The purpose of this study was to examine parents' perceptions of the role children play in their type 1 diabetes (T1DM) care. Family members are a resource to support T1DM self-management, but how children are involved in their parents' diabetes has not been well explored. Parents with T1DM (n = 85) and a subset of their romantic partners (n = 55) participated in interviews during which they described their children's knowledge of and involvement in diabetes care. Interviews were transcribed, responses coded/tallied, and themes identified. All parents reported that children knew of their diabetes, which they learned about progressively from a young age. Most parents reported children to be accepting and understanding of the ways that diabetes affected their family experiences (eg, pause to treat low blood glucose). When asked about specific support, parents rated "making parent feel better about diabetes" as the most frequently occurring behavior. Some parents felt that children, particularly younger ones, occasionally detracted from T1DM management, but this was usually expected and considered transient. Regardless of child age, many parents did not want diabetes to burden children and limited their involvement. Both parents with T1DM and partners requested resources to enhance child awareness and preparedness to support diabetes. Respondents, particularly partners, were also interested in learning how to communicate better as a family and share perspectives on how diabetes affects individual family members. Diabetes care and education specialists should consider developmentally and relationally appropriate ways to engage children of parents with T1DM in education and self-management.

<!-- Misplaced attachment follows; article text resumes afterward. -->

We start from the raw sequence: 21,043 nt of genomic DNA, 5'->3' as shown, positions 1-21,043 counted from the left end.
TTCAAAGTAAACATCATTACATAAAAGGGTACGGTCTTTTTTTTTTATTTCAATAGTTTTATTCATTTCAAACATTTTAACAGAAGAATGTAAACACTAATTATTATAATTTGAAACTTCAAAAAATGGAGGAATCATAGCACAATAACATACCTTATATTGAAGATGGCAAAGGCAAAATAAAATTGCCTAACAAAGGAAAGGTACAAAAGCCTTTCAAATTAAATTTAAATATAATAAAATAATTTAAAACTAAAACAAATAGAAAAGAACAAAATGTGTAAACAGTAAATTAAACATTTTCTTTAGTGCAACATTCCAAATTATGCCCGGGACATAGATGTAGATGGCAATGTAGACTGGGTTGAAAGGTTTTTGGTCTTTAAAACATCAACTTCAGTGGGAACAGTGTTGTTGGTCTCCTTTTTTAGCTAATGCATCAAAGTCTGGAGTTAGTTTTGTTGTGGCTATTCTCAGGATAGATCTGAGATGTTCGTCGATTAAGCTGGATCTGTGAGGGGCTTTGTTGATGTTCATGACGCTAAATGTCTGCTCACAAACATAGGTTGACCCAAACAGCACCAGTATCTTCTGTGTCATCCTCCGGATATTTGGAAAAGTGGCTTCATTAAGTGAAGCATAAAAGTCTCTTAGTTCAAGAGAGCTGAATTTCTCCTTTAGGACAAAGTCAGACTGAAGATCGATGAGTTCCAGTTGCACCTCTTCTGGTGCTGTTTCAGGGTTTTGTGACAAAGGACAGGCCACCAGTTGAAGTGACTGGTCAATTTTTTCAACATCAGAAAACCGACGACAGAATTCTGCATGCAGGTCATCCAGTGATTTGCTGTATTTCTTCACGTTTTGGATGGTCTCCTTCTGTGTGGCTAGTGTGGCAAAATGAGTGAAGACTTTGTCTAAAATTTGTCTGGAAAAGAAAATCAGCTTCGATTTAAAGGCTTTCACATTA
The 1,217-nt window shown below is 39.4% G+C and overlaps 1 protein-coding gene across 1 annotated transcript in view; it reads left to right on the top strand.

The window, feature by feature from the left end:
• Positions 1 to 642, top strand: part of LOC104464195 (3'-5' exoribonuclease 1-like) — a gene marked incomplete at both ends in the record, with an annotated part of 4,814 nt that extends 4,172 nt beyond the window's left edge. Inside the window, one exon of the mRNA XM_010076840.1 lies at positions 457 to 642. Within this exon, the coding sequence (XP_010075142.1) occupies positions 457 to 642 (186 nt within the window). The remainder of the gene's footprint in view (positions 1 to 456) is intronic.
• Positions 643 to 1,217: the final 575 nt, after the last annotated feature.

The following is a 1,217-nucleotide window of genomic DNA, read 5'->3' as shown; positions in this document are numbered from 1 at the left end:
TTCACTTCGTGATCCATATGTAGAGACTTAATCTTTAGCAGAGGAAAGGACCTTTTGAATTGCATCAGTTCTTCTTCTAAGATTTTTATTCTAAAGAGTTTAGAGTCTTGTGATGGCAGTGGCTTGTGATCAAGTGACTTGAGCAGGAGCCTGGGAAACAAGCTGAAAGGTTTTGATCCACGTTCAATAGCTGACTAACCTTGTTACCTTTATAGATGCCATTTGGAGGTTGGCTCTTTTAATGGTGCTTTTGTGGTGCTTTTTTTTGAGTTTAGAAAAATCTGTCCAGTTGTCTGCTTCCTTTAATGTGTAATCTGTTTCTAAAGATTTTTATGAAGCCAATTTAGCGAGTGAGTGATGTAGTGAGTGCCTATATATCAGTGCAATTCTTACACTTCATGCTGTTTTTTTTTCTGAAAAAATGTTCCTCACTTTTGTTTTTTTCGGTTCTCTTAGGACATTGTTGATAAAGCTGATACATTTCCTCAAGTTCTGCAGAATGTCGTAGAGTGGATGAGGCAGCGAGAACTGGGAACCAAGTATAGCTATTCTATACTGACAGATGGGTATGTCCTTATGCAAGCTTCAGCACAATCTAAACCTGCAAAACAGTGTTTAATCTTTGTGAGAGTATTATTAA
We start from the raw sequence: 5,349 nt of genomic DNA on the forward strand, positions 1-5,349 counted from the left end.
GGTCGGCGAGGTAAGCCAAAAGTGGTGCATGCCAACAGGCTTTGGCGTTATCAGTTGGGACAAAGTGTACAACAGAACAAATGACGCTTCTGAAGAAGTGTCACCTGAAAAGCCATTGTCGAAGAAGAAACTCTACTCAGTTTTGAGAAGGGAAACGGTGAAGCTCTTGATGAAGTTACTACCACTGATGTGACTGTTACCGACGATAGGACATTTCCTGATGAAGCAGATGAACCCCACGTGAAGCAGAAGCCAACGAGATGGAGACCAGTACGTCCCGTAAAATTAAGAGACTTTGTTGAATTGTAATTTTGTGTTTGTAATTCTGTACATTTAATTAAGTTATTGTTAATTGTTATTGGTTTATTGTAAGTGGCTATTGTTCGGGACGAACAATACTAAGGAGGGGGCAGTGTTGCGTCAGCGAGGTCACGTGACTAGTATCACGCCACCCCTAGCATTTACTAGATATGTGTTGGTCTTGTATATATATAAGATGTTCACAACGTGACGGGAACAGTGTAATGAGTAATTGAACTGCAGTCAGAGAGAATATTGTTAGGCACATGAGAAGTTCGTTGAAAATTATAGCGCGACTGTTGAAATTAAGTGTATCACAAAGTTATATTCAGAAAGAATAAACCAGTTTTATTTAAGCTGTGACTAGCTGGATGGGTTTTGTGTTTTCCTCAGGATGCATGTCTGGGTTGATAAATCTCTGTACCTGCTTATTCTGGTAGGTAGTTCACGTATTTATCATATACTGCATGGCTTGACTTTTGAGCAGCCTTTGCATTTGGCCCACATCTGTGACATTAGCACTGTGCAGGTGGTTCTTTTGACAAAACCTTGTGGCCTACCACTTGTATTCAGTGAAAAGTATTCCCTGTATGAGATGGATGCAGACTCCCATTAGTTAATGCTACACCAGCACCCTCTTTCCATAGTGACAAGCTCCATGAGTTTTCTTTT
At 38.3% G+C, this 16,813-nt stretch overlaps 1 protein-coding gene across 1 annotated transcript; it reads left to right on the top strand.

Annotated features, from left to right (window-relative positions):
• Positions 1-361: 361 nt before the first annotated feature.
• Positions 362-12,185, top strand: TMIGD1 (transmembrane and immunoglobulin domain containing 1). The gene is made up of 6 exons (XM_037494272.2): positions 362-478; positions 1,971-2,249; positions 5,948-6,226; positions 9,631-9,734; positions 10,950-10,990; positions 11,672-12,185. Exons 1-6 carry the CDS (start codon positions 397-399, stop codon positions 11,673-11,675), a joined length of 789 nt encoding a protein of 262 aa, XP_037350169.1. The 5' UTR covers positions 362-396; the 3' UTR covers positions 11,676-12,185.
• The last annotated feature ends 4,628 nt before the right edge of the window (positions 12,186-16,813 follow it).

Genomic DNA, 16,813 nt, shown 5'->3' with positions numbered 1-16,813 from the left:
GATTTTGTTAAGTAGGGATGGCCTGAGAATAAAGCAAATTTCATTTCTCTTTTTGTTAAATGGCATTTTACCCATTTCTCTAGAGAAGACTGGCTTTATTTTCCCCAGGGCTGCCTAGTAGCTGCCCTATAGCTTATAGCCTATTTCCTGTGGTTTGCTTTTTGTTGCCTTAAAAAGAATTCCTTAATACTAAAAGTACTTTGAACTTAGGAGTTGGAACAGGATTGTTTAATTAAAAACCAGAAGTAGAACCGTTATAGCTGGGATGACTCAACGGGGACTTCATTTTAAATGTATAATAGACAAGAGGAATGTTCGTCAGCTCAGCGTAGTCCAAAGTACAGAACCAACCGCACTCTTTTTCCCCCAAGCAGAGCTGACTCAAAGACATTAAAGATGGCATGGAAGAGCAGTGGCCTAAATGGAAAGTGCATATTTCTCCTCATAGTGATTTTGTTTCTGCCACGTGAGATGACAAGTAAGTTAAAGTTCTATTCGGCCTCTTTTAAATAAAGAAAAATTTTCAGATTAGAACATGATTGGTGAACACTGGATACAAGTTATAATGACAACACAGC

“Finding the Balance”: A Qualitative Study of the Experience of Nurses and Patients with Diabetes on an Insulin Pump in the Hospital